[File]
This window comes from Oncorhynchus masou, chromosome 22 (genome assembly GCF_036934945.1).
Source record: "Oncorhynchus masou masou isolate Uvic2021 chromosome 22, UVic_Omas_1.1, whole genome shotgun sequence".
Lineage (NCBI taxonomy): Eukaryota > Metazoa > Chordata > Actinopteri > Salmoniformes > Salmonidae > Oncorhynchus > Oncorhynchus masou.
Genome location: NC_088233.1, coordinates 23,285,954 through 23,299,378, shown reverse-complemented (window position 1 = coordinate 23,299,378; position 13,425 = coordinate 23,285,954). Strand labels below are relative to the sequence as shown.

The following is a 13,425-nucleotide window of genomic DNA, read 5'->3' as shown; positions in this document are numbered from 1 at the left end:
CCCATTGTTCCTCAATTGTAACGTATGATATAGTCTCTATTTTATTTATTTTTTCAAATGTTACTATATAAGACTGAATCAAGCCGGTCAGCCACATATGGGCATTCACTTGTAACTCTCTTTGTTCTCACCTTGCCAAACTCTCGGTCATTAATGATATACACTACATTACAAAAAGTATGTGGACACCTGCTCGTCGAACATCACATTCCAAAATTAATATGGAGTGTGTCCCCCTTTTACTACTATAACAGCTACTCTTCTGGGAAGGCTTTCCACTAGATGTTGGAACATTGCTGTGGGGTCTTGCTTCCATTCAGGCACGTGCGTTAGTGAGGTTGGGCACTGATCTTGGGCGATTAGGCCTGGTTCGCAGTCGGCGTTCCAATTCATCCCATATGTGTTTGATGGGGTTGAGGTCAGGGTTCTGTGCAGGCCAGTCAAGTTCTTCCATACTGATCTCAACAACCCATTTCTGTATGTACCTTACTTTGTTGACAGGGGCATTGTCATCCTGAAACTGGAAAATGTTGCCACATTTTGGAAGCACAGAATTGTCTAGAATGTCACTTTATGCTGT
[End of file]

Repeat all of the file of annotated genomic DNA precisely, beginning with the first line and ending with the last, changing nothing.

This window comes from Oncorhynchus masou, chromosome 22 (genome assembly GCF_036934945.1).
Source record: "Oncorhynchus masou masou isolate Uvic2021 chromosome 22, UVic_Omas_1.1, whole genome shotgun sequence".
Lineage (NCBI taxonomy): Eukaryota > Metazoa > Chordata > Actinopteri > Salmoniformes > Salmonidae > Oncorhynchus > Oncorhynchus masou.
Genome location: NC_088233.1, coordinates 23,285,954 through 23,299,378, shown reverse-complemented (window position 1 = coordinate 23,299,378; position 13,425 = coordinate 23,285,954). Strand labels below are relative to the sequence as shown.

The following is a 13,425-nucleotide window of genomic DNA, read 5'->3' as shown; positions in this document are numbered from 1 at the left end:
CCCATTGTTCCTCAATTGTAACGTATGATATAGTCTCTATTTTATTTATTTTTTCAAATGTTACTATATAAGACTGAATCAAGCCGGTCAGCCACATATGGGCATTCACTTGTAACTCTCTTTGTTCTCACCTTGCCAAACTCTCGGTCATTAATGATATACACTACATTACAAAAAGTATGTGGACACCTGCTCGTCGAACATCACATTCCAAAATTAATATGGAGTGTGTCCCCCTTTTACTACTATAACAGCTACTCTTCTGGGAAGGCTTTCCACTAGATGTTGGAACATTGCTGTGGGGTCTTGCTTCCATTCAGGCACGTGCGTTAGTGAGGTTGGGCACTGATCTTGGGCGATTAGGCCTGGTTCGCAGTCGGCGTTCCAATTCATCCCATATGTGTTTGATGGGGTTGAGGTCAGGGTTCTGTGCAGGCCAGTCAAGTTCTTCCATACTGATCTCAACAACCCATTTCTGTATGTACCTTACTTTGTTGACAGGGGCATTGTCATCCTGAAACTGGAAAATGTTGCCACATTTTGGAAGCACAGAATTGTCTAGAATGTCACTTTATGCTGT